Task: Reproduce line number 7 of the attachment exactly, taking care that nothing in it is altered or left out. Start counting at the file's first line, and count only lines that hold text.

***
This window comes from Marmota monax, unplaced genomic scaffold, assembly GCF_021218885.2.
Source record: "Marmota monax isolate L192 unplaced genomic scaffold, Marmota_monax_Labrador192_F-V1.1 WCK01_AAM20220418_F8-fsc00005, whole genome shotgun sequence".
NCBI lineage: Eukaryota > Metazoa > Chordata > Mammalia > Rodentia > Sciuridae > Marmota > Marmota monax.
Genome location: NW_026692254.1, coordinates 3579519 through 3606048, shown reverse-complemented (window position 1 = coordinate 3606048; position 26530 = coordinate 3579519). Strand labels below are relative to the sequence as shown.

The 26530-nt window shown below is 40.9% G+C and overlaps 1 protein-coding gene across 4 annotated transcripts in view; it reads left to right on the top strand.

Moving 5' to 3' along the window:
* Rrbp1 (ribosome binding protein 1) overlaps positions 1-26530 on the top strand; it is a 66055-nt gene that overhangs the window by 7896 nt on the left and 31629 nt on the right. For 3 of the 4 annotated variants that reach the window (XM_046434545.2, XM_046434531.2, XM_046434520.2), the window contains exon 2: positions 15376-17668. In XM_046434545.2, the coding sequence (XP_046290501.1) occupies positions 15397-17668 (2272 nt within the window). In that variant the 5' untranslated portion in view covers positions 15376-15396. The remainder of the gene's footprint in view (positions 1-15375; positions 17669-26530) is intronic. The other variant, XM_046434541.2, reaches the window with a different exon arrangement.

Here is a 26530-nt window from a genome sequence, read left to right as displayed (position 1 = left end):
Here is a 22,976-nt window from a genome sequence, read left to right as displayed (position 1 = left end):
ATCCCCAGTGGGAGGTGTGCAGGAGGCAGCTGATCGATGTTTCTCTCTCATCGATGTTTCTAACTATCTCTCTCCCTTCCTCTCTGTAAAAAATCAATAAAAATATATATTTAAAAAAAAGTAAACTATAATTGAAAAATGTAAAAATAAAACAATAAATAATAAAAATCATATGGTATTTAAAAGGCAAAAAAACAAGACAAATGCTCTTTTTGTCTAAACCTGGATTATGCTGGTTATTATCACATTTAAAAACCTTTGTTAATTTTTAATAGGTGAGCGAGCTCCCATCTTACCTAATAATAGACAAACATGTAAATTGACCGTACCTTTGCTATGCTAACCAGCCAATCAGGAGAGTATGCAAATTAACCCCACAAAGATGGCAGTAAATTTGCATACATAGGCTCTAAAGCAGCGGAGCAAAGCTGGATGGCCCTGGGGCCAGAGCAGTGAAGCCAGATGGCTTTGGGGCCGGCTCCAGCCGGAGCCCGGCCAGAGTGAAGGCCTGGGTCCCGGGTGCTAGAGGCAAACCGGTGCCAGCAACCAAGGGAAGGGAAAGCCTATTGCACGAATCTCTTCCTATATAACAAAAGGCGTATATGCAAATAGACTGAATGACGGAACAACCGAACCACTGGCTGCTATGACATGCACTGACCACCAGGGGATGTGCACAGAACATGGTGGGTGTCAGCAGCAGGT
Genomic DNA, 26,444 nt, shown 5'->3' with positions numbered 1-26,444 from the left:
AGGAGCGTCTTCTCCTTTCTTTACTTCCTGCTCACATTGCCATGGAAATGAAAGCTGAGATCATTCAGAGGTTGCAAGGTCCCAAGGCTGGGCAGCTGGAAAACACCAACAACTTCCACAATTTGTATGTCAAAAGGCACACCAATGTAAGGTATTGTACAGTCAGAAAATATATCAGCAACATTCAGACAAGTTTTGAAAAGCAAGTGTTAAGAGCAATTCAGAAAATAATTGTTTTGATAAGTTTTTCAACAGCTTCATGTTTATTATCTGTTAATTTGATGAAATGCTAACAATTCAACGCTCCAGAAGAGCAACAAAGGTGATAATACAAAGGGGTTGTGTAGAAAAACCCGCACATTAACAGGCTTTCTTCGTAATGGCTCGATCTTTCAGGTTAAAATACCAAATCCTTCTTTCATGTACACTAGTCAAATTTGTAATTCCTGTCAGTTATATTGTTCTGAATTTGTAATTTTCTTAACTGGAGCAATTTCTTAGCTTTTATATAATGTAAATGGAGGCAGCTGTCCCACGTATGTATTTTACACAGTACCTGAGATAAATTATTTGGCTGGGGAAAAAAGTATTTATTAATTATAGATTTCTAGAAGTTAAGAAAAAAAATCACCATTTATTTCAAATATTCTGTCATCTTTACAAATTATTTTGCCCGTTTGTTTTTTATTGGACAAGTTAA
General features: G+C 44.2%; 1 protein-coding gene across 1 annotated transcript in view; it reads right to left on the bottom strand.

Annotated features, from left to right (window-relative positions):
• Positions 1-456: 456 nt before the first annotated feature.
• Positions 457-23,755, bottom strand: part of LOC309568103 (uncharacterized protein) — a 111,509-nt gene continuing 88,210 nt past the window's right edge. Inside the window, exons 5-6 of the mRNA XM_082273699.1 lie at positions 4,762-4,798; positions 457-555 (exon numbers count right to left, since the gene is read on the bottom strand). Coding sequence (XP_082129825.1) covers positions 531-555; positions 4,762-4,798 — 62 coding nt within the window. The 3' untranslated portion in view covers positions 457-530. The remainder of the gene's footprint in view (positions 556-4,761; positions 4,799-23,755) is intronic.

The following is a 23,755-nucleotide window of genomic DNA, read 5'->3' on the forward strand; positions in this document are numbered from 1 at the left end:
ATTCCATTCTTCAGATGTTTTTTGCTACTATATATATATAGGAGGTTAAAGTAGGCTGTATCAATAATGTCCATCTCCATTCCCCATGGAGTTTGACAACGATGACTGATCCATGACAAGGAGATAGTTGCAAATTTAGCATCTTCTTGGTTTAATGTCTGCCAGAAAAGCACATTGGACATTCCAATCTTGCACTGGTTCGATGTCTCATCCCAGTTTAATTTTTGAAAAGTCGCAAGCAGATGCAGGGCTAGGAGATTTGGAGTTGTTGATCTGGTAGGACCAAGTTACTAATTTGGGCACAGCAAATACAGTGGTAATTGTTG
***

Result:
* Rrbp1 (ribosome binding protein 1) overlaps positions 1-26530 on the top strand; it is a 66055-nt gene that overhangs the window by 7896 nt on the left and 31629 nt on the right. For 3 of the 4 annotated variants that reach the window (XM_046434545.2, XM_046434531.2, XM_046434520.2), the window contains exon 2: positions 15376-17668. In XM_046434545.2, the coding sequence (XP_046290501.1) occupies positions 15397-17668 (2272 nt within the window). In that variant the 5' untranslated portion in view covers positions 15376-15396. The remainder of the gene's footprint in view (positions 1-15375; positions 17669-26530) is intronic. The other variant, XM_046434541.2, reaches the window with a different exon arrangement.